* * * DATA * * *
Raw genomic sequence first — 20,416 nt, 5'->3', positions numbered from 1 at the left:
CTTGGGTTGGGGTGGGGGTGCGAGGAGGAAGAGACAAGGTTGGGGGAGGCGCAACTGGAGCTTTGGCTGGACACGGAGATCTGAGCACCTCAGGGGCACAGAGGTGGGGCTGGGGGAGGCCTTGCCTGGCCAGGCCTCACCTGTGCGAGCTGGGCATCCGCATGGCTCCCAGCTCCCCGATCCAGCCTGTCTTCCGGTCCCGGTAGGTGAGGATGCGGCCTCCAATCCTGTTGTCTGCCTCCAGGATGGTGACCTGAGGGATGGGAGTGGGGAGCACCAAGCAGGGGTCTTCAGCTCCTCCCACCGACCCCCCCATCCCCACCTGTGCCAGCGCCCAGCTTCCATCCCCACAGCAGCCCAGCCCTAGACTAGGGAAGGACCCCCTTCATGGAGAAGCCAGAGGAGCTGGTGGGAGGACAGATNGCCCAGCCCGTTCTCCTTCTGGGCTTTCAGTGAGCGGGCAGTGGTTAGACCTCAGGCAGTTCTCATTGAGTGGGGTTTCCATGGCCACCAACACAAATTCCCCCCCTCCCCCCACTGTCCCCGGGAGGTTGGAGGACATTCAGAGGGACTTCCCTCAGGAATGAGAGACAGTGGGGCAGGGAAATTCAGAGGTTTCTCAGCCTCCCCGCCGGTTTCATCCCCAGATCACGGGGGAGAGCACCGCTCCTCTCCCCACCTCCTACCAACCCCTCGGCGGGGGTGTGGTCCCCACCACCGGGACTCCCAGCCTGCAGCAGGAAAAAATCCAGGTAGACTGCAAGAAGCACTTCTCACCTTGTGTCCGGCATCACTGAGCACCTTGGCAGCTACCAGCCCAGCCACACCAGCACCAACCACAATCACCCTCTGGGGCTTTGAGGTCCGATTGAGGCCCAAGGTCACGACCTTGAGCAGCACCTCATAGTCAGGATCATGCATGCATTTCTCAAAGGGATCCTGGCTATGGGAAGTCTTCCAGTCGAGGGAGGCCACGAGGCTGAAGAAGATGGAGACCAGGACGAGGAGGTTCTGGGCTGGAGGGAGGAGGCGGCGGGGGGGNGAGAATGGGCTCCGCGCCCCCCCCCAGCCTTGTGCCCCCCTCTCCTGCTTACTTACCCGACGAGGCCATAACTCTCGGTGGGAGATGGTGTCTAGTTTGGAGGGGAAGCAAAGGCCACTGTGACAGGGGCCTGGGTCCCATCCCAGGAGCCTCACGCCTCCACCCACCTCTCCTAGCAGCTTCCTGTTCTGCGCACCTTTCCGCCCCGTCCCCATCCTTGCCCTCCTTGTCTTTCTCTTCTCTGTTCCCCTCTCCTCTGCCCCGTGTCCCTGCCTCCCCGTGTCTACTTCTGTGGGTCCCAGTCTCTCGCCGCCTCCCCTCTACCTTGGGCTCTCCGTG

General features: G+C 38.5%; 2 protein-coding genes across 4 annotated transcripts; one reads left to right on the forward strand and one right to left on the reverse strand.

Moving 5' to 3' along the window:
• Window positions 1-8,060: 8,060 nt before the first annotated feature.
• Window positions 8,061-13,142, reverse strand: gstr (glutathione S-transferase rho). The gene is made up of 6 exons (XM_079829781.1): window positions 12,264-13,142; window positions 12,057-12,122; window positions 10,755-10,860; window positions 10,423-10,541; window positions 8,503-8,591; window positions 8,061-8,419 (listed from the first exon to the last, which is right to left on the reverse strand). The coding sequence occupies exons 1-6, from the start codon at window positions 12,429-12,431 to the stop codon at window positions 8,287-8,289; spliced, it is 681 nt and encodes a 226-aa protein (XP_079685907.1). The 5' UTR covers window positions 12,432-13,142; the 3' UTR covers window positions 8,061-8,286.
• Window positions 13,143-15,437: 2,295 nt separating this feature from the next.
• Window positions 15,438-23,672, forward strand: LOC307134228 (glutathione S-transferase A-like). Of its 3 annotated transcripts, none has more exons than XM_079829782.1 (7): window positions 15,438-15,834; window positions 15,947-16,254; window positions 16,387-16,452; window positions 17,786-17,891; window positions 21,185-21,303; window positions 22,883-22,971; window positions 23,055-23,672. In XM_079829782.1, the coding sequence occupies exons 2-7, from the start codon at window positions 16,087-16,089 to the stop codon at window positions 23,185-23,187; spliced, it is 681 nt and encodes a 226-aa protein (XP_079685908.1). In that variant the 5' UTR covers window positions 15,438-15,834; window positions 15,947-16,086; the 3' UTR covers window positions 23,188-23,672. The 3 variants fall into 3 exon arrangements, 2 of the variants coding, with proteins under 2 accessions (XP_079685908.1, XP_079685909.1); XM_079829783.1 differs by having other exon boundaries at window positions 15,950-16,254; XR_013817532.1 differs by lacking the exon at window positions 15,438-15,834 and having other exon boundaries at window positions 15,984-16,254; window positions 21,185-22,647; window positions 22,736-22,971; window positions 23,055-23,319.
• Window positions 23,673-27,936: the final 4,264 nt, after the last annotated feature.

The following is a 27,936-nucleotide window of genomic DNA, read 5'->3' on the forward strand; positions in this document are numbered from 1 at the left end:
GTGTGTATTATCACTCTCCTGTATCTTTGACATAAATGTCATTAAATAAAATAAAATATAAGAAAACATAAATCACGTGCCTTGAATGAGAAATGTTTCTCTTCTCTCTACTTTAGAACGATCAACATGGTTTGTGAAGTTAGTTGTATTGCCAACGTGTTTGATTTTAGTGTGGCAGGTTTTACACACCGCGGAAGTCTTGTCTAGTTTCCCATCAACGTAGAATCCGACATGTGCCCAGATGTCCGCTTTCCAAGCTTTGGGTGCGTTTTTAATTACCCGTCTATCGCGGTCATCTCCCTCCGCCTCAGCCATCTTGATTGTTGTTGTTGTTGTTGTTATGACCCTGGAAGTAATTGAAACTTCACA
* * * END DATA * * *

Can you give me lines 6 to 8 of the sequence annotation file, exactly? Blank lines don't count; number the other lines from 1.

• Window positions 8,061-13,142, reverse strand: gstr (glutathione S-transferase rho). The gene is made up of 6 exons (XM_079829781.1): window positions 12,264-13,142; window positions 12,057-12,122; window positions 10,755-10,860; window positions 10,423-10,541; window positions 8,503-8,591; window positions 8,061-8,419 (listed from the first exon to the last, which is right to left on the reverse strand). The coding sequence occupies exons 1-6, from the start codon at window positions 12,429-12,431 to the stop codon at window positions 8,287-8,289; spliced, it is 681 nt and encodes a 226-aa protein (XP_079685907.1). The 5' UTR covers window positions 12,432-13,142; the 3' UTR covers window positions 8,061-8,286.
• Window positions 13,143-15,437: 2,295 nt separating this feature from the next.
• Window positions 15,438-23,672, forward strand: LOC307134228 (glutathione S-transferase A-like). Of its 3 annotated transcripts, none has more exons than XM_079829782.1 (7): window positions 15,438-15,834; window positions 15,947-16,254; window positions 16,387-16,452; window positions 17,786-17,891; window positions 21,185-21,303; window positions 22,883-22,971; window positions 23,055-23,672. In XM_079829782.1, the coding sequence occupies exons 2-7, from the start codon at window positions 16,087-16,089 to the stop codon at window positions 23,185-23,187; spliced, it is 681 nt and encodes a 226-aa protein (XP_079685908.1). In that variant the 5' UTR covers window positions 15,438-15,834; window positions 15,947-16,086; the 3' UTR covers window positions 23,188-23,672. The 3 variants fall into 3 exon arrangements, 2 of the variants coding, with proteins under 2 accessions (XP_079685908.1, XP_079685909.1); XM_079829783.1 differs by having other exon boundaries at window positions 15,950-16,254; XR_013817532.1 differs by lacking the exon at window positions 15,438-15,834 and having other exon boundaries at window positions 15,984-16,254; window positions 21,185-22,647; window positions 22,736-22,971; window positions 23,055-23,319.